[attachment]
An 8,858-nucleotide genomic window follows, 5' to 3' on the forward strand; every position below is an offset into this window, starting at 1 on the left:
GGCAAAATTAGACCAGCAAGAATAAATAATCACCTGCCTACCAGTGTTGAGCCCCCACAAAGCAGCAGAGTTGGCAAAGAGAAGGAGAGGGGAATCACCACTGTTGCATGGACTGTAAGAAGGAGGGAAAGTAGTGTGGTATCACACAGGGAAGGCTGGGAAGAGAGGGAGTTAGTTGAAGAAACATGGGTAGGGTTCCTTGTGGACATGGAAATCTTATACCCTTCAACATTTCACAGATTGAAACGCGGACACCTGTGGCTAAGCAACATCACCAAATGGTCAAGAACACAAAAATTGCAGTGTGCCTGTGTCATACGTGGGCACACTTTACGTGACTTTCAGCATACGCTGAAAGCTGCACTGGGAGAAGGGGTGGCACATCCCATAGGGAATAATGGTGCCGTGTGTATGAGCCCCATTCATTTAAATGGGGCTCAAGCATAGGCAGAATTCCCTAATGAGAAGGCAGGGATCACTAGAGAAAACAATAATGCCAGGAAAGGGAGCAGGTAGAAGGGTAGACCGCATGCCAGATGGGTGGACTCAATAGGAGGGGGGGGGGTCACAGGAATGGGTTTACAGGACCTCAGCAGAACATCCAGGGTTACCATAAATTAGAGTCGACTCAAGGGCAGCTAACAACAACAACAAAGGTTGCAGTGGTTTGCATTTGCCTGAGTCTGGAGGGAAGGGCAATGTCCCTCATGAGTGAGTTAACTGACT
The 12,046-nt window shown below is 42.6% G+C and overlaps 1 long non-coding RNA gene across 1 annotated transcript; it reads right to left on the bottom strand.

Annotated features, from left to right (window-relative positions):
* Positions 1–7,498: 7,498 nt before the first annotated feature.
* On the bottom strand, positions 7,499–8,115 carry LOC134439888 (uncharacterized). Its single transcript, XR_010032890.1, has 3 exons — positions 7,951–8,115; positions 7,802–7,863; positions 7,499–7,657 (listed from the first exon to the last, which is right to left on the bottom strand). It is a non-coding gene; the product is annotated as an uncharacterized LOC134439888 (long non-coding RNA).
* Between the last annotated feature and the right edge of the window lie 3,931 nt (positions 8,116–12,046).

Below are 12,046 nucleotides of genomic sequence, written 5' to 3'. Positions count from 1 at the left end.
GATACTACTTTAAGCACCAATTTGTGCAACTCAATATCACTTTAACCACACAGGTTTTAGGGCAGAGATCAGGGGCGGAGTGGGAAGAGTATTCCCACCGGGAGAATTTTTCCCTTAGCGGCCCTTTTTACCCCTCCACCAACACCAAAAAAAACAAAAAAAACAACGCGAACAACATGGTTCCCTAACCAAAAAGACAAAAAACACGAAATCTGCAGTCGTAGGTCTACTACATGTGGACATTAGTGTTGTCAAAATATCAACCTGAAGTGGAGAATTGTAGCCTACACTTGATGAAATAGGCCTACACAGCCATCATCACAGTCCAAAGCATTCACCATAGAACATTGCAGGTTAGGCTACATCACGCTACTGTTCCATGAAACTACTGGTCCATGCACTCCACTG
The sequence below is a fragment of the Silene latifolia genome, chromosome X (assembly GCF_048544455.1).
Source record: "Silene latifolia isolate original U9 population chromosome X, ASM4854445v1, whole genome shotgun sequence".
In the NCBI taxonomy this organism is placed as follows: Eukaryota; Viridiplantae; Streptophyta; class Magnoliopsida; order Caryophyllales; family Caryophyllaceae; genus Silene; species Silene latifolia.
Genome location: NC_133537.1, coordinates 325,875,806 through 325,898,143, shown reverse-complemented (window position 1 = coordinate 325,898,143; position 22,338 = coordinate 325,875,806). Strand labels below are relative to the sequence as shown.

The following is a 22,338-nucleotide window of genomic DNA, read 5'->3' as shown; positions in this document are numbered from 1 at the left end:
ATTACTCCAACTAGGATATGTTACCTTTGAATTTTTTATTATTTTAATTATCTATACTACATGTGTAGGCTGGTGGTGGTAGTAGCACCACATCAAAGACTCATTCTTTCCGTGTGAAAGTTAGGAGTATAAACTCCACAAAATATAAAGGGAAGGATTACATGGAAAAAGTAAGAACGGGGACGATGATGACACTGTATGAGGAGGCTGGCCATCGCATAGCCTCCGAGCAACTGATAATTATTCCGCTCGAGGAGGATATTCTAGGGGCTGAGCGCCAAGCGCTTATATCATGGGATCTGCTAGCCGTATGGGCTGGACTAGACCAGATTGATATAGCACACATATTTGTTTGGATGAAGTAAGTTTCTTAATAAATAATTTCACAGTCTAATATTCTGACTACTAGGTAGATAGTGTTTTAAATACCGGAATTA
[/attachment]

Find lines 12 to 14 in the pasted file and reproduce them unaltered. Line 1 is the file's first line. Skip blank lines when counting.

In the NCBI taxonomy this organism is placed as follows: Eukaryota; Viridiplantae; Streptophyta; class Magnoliopsida; order Caryophyllales; family Caryophyllaceae; genus Silene; species Silene latifolia.
Genome location: NC_133537.1, coordinates 325,875,806 through 325,898,143, shown reverse-complemented (window position 1 = coordinate 325,898,143; position 22,338 = coordinate 325,875,806). Strand labels below are relative to the sequence as shown.

The following is a 22,338-nucleotide window of genomic DNA, read 5'->3' as shown; positions in this document are numbered from 1 at the left end: